Assessment as a Design Challenge
The purpose of this study, as set out in the original proposal to the National Science Foundation, was “to determine the most viable approach or approaches for assessing technological literacy in three distinct populations in the United States: K–16 students, K–16 teachers, and out-of-school adults.” The committee was not asked to develop assessment tools, for which it had neither the time nor the resources, but to point the way toward that ultimate goal. To fulfill this charge, the committee decided to create a “road map” for the design of assessments of technological literacy and to provide general and specific explanations and examples of how the design process can be used to develop tools for assessing technological literacy.
The Design Process
The committee’s task was similar to the tasks engineers face every day—the development of an instrument or tool to perform a particular job within given requirements and constraints. In fact, people from all walks of life face these kinds of challenges every day. Consider, for example, a restaurant manager who wants to revise her menu to reduce the fat content and maintain customer satisfaction or a group of surgeons devising a procedure to separate conjoined twins or a business executive figuring out a new corporate organizational scheme or a legislator crafting a new law. All of them are trying to solve problems by devising new entities, things that did not exist before. In short, they are engaging in design processes.
Webster’s dictionary defines design as “a mental project or scheme
in which means to an end are laid down.” The design process is a method of creating an effective design, a way of providing a structure for a creative endeavor (de Vries, 2005). By its very nature, design is a messy, complex process that varies depending on what is being designed and who is designing it. However, whether the designer is an engineer, an architect, or a professional working in the technological realm, design processes have some common elements, such as clarification of the nature of the problem, the setting of goals and limits for the project, and the delineation of the parameters of potential solutions. These elements have been formalized and are taught in engineering schools and elsewhere (Cross, 2000). In fact, the design process is a sufficiently important aspect of engineering and technology that, according to Technically Speaking (NAE and NRC, 2002), Standards for Technological Literacy (ITEA, 2002), and both sets of national science standards (AAAS, 1993; NRC, 1996), every technologically and scientifically literate person must have an understanding of it. According to ITEA, a technologically literate person must have the ability to apply the design process.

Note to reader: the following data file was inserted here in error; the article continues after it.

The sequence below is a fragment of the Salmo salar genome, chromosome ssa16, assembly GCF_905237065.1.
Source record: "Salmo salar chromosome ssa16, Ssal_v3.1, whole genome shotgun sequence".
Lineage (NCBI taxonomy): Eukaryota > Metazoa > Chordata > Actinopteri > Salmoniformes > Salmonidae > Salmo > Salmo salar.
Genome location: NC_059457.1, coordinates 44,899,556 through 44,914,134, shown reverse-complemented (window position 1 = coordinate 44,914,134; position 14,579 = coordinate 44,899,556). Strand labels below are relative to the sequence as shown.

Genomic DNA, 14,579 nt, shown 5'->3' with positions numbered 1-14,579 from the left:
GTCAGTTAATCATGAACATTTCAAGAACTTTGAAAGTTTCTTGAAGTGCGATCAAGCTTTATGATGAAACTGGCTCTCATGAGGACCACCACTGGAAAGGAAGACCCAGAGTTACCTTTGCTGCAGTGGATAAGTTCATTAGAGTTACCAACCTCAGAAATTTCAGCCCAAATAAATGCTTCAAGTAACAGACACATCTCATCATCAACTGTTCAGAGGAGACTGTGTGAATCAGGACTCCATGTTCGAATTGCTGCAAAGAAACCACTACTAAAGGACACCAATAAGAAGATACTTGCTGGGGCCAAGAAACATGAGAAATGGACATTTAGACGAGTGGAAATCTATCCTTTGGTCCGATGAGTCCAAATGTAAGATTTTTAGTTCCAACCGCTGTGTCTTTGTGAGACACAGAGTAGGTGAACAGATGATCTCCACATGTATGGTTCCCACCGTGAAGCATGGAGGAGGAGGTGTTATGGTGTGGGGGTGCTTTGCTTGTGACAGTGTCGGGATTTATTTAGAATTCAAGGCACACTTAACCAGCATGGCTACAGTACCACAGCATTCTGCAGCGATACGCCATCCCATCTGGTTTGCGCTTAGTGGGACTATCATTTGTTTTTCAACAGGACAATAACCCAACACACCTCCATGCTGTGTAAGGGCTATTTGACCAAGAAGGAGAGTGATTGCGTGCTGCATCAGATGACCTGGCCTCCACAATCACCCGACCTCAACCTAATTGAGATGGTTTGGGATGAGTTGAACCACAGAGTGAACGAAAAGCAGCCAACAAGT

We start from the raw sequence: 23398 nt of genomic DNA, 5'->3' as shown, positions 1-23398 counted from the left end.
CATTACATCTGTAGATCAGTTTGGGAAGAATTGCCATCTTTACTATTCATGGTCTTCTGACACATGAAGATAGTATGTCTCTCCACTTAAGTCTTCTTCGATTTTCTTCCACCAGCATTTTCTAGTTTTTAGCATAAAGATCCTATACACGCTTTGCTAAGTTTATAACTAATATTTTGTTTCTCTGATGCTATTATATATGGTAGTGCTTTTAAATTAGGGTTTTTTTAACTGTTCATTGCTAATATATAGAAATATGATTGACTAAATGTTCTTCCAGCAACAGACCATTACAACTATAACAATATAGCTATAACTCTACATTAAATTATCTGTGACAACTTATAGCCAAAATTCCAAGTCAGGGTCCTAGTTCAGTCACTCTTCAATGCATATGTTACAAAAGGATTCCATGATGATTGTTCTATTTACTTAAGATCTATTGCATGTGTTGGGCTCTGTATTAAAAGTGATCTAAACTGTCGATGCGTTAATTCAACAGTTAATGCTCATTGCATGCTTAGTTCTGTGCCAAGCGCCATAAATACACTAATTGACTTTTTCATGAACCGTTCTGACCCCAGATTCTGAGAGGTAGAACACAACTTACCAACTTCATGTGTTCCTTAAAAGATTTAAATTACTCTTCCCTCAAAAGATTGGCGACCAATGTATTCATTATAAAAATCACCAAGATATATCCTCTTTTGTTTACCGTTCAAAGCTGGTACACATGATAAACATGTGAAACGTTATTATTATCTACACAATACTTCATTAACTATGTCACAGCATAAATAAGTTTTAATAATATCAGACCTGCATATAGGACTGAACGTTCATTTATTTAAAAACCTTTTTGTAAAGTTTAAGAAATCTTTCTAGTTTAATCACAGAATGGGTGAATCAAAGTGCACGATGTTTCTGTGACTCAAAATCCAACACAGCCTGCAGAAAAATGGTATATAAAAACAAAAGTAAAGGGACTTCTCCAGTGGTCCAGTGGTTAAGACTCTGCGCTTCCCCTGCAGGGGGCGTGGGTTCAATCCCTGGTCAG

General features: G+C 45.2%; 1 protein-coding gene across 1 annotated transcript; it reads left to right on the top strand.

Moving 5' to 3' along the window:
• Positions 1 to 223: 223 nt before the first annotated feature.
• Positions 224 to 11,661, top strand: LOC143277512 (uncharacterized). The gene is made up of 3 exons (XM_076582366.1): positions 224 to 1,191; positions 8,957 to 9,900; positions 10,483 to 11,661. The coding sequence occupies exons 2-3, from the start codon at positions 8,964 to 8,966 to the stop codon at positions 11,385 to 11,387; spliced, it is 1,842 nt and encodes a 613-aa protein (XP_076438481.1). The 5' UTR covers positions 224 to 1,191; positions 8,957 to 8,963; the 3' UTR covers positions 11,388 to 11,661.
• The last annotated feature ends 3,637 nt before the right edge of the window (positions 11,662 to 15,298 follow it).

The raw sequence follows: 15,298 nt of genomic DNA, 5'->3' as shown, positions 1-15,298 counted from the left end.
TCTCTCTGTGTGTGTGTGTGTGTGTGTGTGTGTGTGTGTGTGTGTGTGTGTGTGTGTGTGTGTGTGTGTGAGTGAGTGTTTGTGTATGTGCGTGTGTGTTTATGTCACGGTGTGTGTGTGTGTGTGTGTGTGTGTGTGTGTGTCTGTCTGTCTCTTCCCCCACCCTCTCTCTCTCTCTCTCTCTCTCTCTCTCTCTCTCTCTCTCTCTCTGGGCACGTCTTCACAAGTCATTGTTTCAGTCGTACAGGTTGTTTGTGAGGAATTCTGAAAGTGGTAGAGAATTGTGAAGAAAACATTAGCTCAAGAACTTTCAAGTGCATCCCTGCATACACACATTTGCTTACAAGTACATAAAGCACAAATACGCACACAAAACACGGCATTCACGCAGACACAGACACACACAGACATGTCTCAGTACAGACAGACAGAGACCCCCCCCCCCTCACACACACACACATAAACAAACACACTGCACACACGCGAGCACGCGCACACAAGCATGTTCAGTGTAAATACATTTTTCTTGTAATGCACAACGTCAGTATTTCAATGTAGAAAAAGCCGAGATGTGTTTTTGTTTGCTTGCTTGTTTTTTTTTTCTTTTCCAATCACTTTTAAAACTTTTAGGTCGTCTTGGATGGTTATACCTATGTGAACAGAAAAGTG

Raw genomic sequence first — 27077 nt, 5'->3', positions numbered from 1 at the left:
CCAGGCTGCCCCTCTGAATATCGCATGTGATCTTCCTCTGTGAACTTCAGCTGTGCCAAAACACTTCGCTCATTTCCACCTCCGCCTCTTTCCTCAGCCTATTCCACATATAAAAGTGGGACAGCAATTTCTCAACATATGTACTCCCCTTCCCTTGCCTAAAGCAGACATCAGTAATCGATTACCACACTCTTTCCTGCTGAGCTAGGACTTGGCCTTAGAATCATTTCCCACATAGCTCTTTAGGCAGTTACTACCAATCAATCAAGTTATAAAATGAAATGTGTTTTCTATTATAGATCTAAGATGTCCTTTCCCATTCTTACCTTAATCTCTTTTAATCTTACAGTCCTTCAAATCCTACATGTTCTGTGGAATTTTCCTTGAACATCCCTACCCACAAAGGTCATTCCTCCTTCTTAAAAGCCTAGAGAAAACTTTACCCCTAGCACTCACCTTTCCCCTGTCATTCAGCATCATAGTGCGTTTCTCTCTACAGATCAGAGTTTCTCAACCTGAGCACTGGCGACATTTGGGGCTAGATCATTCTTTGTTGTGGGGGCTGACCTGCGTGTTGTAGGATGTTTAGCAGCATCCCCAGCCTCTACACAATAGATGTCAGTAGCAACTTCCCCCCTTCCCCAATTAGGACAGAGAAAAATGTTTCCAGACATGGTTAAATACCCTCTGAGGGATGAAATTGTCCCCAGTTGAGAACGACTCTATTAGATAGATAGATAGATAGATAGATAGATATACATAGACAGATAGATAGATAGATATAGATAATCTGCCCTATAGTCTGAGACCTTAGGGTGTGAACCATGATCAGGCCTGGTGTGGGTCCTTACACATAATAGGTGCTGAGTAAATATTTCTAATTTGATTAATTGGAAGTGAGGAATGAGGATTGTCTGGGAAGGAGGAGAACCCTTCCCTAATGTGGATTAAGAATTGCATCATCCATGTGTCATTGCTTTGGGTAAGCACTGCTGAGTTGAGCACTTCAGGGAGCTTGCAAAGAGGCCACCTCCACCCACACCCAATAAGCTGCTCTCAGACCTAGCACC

By its very nature, design is a messy, complex process that varies depending on what is being designed and who is designing it.
Because many members of the study committee for this report have backgrounds in engineering and technology, the committee decided to use the engineering design process to help address its charge. In fact, the engineering design process is also well suited to solving any problem that is poorly or imperfectly defined, such as the problem facing the committee.
The challenge of assessing technological literacy is difficult for several reasons. First, neither technology nor technological literacy can be easily defined. Second, although several sets of educational standards include descriptions of what a technologically literate person should know and be able to do, these standards and their associated curricula are relatively new and are largely untested. Third, the subject-matter connections among technology, mathematics, science, engineering, and history, just to name the most obvious subjects, are not well defined. Finally, assessments of technological literacy will necessarily be influenced by the large, and very complex, system of education in the United States.
The committee used a representative model of the engineering design process to organize its deliberations and, to some extent, the report as a whole. This approach had a number of benefits. First, the committee was able to approach its task in a structured, thoughtful way and to incorporate a unifying theme throughout the report. Second, the committee was able to provide a road map for others to follow in developing tools
Linear Steps in the Technological Design Process
for assessing technological literacy. And third, although not part of the committee’s formal task, the committee was able to promote technological literacy by demonstrating how the engineering design process can be used to address non-engineering problems.
The remainder of this chapter provides a description of how the design process was used to further the work of the committee and how it could be used to facilitate the development of assessment instruments. The chapter is organized according to the steps in a technological design process. Box 3-1 describes a simple, linear progression through a design process. Figure 3-1 provides a more realistic view of the iterative steps in a
TABLE 3-1 Selected Design Attributes of the Committee’s Study Process
Committee’s Study Process
Define the problem.